I remember the first time I saw a bodybuilder when I was a young kid. Aside from the enormous size of the individual in question, the thing that stands out in my mind, more than anything else, was how wide he looked standing totally relaxed, with that impressive V-shape, super wide shoulders and back, tapering down to a tight small waistline. I thought to myself that he looked like something out of one of my favorite comic books.
A living, breathing, super-hero, come to life! A normal man isn't supposed to look like that! Being a bodybuilder though, is a far cry from being normal.
Bodybuilding sets you apart from the rest of the crowd, because everywhere you go, you carry your sport with you. If you could throw a fastball at 90 MPH, no one would know it, but on a hot summer's day, wearing only a T-shirt, and a pair of shorts, people will immediately know you are a person who prides himself on how he looks ... a bodybuilder!!!
One of the main things that make a bodybuilder stand out in a crowd, in my humble opinion, is the V-shape taper! Today, having a V-shaped back, tapering down to a wasp-like waistline, with a ripped 6-pack, is fast becoming a thing of the past.
What with the advent of "The Bigger Is Better" syndrome in today's bodybuilding world, many people forget about aesthetics when perusing the challenge of building a formidable physique. Now I'm not saying that one of your goals shouldn't be to try and get bigger, but I am saying that you shouldn't sacrifice symmetry, and proportion, in the process.
After all, bodybuilding literally means to build the body, but you should never lose sight of creating a balanced, quality physique. In this article, I will outline a 3 pronged attack on how to build a V-shaped, muscular upper body. There are three main muscle groups that contribute to this look; they are, the lats, deltoids, and the abdominals.
Let's take a deeper look at them, and how they contribute to building the taper.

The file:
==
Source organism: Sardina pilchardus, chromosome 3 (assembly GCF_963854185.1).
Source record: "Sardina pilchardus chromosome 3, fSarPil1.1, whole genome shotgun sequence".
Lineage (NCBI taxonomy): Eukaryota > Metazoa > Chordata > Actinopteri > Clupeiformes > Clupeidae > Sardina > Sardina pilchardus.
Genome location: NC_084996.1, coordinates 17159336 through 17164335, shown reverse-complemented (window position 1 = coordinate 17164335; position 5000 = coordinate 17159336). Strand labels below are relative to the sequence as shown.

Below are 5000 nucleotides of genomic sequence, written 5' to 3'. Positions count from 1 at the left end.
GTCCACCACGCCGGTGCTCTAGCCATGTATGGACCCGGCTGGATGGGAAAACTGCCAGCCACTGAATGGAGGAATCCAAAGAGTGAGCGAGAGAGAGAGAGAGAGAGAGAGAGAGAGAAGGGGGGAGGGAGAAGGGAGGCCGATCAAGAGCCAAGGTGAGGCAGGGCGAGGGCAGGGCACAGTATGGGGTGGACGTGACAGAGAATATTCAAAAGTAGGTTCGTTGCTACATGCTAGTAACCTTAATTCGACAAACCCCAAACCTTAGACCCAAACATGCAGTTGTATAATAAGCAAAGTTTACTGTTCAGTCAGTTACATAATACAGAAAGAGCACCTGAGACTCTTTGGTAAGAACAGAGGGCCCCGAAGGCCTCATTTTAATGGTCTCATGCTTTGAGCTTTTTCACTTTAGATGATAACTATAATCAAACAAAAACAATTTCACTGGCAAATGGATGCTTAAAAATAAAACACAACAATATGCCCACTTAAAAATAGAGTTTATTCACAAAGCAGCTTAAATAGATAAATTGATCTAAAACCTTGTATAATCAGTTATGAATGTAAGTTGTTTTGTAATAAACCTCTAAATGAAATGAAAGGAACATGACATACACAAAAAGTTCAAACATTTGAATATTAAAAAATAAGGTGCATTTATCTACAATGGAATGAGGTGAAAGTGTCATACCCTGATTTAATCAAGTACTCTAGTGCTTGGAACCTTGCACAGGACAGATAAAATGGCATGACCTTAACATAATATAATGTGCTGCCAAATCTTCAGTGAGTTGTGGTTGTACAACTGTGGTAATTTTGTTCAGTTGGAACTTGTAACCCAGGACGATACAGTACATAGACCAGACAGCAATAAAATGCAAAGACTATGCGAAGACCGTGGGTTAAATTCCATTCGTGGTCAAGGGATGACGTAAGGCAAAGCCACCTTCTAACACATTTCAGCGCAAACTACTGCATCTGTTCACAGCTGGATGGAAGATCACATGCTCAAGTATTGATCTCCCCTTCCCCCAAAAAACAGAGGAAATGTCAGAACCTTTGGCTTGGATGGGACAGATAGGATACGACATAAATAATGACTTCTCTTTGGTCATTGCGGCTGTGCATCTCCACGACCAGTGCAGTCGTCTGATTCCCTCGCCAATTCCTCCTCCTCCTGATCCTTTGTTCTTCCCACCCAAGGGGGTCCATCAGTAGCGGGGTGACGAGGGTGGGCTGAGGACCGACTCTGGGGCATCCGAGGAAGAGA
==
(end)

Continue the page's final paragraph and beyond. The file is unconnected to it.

Building a V-shape taper begins with building the lats. A back as wide as a barn door, is essential when building a taper. Everyone from the kid just starting to workout at home in his cellar, to the seasoned trainee, or contest competitor, is striving to build bigger and wider lats. There are two distinct ways to go about developing good lats and an impressive back.
One of the approaches are to do pull-down movements and chin-ups, and the other is to do rowing movements, and deadlifts. The pull-down type exercises build width, and the rowing moves build thickness. You can't have an impressive back without a combination of the two.
Here's a sample routine that will accomplish both, if given enough time and applying enough effort.
Wide shoulder's with impressive cannonball deltoids are the hallmark of a great V-shape. Having a naturally wide structure surely helps in this regard, but developing thick, round delts, that cap off the shoulder's is attainable by anyone. I personally recommend working all three heads of the deltoid for maximum development.
Always do a heavy pressing movement followed by leverage raising type exercises to target each head specifically. Another tip to implement in your delt workout is to go as heavy as possible but never at the expense of form. Lateral raises should not be accomplished by swinging the dumbbells but by raising and lowering under full control at all times for best results.
A sharply chiseled set of abs is admired by just about everybody. When you're at the beach, or in a bodybuilding contest the first thing that the eyes are drawn to, is your midsection. If it's ripped and tight, then that is a good first impression to make, and also exhibits good overall fitness.
My approach to ab training differs from many other trainer's but I, as well as my trainees, have gotten good results while using it in conjunction with a good healthy diet. I use no weights for added resistance when I work the abs.
Instead I do a series of exercises done one after another without rest. I feel that training the abs with weights as resistance, will definitely increase the girth of the waist, resulting in a bigger waist measurement thus, defeating the V-Shape we are trying to attain.
Direct oblique training is a big mistake as far as I'm concerned and I cringe when I see people doing side bends, especially with a heavy dumbbell. This is sheer suicide if your aspirations are to get as small a waist as possible. Any increase in waist size is a sure fire way to detract from shoulder width and waist differential.
The obliques will get plenty of indirect work on presses, squats, ab work and a host of other movements. A lot of people disagree with this philosophy but my waist has been as small as 27 inches at times with 4-5% body fat. I for one will continue using my approach to training abs!
If you follow my three pronged attack to create a better V-shape, you will be pleasantly surprised with the results. Remember, eat a good muscle building type diet high in proteins, with moderate carbs, low fats and plenty of good old H2O.
The next time you hit the beach, or the bodybuilding stage in your next contest, heads will be sure to turn your way!